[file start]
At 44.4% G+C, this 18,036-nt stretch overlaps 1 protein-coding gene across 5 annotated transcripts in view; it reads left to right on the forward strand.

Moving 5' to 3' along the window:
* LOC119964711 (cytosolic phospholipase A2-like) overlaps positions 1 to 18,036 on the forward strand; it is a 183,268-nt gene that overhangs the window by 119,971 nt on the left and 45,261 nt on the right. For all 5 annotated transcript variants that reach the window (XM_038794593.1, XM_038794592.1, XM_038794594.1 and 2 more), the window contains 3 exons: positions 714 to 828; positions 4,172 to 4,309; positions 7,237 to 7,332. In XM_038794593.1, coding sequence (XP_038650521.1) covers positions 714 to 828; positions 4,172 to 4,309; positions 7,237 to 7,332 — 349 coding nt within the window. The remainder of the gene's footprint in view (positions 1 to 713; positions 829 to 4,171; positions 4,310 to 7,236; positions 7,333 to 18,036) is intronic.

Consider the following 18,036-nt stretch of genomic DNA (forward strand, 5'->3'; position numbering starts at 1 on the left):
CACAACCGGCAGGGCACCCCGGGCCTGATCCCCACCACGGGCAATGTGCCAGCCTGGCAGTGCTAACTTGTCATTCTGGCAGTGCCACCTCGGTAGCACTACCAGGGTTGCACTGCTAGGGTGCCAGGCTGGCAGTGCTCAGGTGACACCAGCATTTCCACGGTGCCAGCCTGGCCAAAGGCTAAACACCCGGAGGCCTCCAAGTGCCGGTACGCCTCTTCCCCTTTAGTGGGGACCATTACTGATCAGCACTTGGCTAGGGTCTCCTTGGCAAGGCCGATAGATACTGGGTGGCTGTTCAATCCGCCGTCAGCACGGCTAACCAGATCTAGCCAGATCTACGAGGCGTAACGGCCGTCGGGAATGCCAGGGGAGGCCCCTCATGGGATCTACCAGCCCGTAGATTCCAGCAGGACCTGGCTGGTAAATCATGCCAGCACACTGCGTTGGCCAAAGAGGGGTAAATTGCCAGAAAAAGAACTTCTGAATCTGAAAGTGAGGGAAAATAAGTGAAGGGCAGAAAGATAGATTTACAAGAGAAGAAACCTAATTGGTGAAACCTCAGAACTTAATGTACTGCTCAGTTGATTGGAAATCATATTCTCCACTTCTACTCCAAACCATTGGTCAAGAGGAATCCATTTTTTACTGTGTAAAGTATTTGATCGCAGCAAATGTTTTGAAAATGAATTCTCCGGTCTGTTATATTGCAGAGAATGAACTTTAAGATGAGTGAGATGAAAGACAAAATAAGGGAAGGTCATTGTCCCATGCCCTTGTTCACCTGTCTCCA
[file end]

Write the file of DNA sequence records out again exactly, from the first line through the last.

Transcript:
At 44.4% G+C, this 18,036-nt stretch overlaps 1 protein-coding gene across 5 annotated transcripts in view; it reads left to right on the forward strand.

Moving 5' to 3' along the window:
* LOC119964711 (cytosolic phospholipase A2-like) overlaps positions 1 to 18,036 on the forward strand; it is a 183,268-nt gene that overhangs the window by 119,971 nt on the left and 45,261 nt on the right. For all 5 annotated transcript variants that reach the window (XM_038794593.1, XM_038794592.1, XM_038794594.1 and 2 more), the window contains 3 exons: positions 714 to 828; positions 4,172 to 4,309; positions 7,237 to 7,332. In XM_038794593.1, coding sequence (XP_038650521.1) covers positions 714 to 828; positions 4,172 to 4,309; positions 7,237 to 7,332 — 349 coding nt within the window. The remainder of the gene's footprint in view (positions 1 to 713; positions 829 to 4,171; positions 4,310 to 7,236; positions 7,333 to 18,036) is intronic.

Consider the following 18,036-nt stretch of genomic DNA (forward strand, 5'->3'; position numbering starts at 1 on the left):
CACAACCGGCAGGGCACCCCGGGCCTGATCCCCACCACGGGCAATGTGCCAGCCTGGCAGTGCTAACTTGTCATTCTGGCAGTGCCACCTCGGTAGCACTACCAGGGTTGCACTGCTAGGGTGCCAGGCTGGCAGTGCTCAGGTGACACCAGCATTTCCACGGTGCCAGCCTGGCCAAAGGCTAAACACCCGGAGGCCTCCAAGTGCCGGTACGCCTCTTCCCCTTTAGTGGGGACCATTACTGATCAGCACTTGGCTAGGGTCTCCTTGGCAAGGCCGATAGATACTGGGTGGCTGTTCAATCCGCCGTCAGCACGGCTAACCAGATCTAGCCAGATCTACGAGGCGTAACGGCCGTCGGGAATGCCAGGGGAGGCCCCTCATGGGATCTACCAGCCCGTAGATTCCAGCAGGACCTGGCTGGTAAATCATGCCAGCACACTGCGTTGGCCAAAGAGGGGTAAATTGCCAGAAAAAGAACTTCTGAATCTGAAAGTGAGGGAAAATAAGTGAAGGGCAGAAAGATAGATTTACAAGAGAAGAAACCTAATTGGTGAAACCTCAGAACTTAATGTACTGCTCAGTTGATTGGAAATCATATTCTCCACTTCTACTCCAAACCATTGGTCAAGAGGAATCCATTTTTTACTGTGTAAAGTATTTGATCGCAGCAAATGTTTTGAAAATGAATTCTCCGGTCTGTTATATTGCAGAGAATGAACTTTAAGATGAGTGAGATGAAAGACAAAATAAGGGAAGGTCATTGTCCCATGCCCTTGTTCACCTGTCTCCA